Alan Wolper

Alan focuses his practice exclusively on defending regulatory investigations and enforcement actions brought by the Financial Industry Regulatory Authority (FINRA), the United States Securities & Exchange Commission (SEC), and state securities commissioners against brokers, broker-dealers, and investment auditors. He was previously Director of the National Association of Securities Dealers (NASD) Atlanta District Office, where he oversaw nearly 600 member firms and thousands of branch offices. Alan also served as a member of the NASD's Department of Enforcement, where he had the primary responsibility for prosecuting hundreds of formal disciplinary actions.

My friend and former colleague, Brian Rubin, publishes annually his analysis of FINRA Enforcement cases, spotting trends in terms of the number and types of matters it brings, the sanctions meted out, etc.  It is an excellent tool, and eagerly anticipated by lots of us who practice in this industry.  One of the hard parts

I get the fact that anyone silly enough to work for a broker-dealer knowingly chooses to live in a fishbowl.  Thanks to BrokerCheck, you can very easily learn more about a registered representative than you can about, say, a doctor, a teacher, a lawyer, you name it, all through a couple of mouse clicks.  But,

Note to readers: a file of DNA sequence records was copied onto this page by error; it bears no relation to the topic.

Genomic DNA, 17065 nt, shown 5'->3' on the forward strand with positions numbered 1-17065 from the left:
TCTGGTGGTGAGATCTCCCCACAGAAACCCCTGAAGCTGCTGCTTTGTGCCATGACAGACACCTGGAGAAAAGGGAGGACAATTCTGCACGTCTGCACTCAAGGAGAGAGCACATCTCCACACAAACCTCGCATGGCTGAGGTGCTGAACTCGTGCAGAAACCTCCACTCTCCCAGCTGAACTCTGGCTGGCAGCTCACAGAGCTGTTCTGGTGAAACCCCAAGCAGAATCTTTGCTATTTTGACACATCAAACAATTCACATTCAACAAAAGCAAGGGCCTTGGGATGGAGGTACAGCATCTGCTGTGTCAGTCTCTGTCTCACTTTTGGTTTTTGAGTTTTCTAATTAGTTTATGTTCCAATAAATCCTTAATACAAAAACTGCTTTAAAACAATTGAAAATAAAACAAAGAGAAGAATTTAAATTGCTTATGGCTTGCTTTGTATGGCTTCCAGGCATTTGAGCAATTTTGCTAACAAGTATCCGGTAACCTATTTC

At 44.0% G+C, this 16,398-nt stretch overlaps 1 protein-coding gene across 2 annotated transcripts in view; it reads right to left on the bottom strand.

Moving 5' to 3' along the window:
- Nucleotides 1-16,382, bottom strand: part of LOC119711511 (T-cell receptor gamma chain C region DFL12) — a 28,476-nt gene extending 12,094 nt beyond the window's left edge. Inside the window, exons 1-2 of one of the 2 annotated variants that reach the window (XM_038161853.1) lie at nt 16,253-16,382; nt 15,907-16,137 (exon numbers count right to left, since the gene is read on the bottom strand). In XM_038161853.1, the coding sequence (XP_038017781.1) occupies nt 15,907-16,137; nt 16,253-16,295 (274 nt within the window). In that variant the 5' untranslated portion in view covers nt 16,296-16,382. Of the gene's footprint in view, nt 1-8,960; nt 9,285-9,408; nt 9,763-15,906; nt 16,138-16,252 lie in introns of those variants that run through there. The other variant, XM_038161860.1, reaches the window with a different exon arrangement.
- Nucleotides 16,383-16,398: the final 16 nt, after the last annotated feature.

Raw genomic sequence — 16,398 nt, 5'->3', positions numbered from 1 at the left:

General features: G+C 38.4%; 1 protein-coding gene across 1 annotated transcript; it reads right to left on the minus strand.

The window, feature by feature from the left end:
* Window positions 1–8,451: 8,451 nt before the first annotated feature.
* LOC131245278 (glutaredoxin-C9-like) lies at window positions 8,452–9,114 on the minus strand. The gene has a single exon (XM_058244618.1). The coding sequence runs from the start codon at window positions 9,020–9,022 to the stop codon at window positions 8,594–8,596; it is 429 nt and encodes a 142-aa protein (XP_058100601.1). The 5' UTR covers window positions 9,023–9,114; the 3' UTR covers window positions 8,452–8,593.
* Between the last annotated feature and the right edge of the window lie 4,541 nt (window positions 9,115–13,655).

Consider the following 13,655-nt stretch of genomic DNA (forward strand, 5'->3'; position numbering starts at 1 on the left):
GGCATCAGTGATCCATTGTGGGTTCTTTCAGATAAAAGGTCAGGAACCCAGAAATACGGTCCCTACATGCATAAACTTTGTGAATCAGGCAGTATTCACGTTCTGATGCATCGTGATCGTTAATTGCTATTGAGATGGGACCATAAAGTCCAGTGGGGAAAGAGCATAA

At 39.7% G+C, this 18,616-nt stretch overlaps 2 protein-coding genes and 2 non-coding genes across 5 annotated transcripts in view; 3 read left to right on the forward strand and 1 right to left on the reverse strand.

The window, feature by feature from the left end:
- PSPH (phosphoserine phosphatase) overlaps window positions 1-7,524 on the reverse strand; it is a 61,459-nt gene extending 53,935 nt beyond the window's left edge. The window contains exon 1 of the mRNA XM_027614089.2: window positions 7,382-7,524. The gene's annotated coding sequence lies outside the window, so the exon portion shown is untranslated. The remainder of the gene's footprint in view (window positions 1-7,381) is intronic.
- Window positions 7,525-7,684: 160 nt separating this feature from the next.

I just read this article – admittedly authored by lawyers, Ethan Brecher and Ana Montoya, whose website provides that one of their three principal areas of practice is representing investors “who have been defrauded by their securities brokers”[1] – that advocates for a new FINRA rule designed “to limit wasteful post-arbitration appeals by brokerage

Almost three years ago, in Reg Notice 18-08, FINRA wisely (but, nevertheless, still a bit late to the party) proposed to revise its own prior guidance regarding the troublesome intersection between outside business activities and investment advisor business, guidance that FINRA itself acknowledged had “caused significant confusion and practical challenges.”  Specifically, in crusty old

Historically, one of the surest ways to get yourself permanently barred from the industry is to forge a customer’s signature on something.  According to the pertinent Sanction Guideline, at a minimum, a forgery, that is, a true forgery – a signature that is neither authorized nor subsequently ratified by the customer – should result in

I apologize for taking so long between posts, but, to be fair, there’s been a lot going on in the past week or so that has captured my attention!  I wish everyone a happy and SAFE new year! – Alan

While undoubtedly FINRA will be issuing its annual “examination priorities” letter any day now, that

Happy Holidays, everyone!  Since you’re all just sitting home with plenty of time on your hands, it is the perfect opportunity to enjoy this post from my colleague Denise Fesdjian, about the SEC’s new marketing rule for RIAs. – Alan

“The SEC score(s) one for the digital age.” These are the words of SEC Commissioner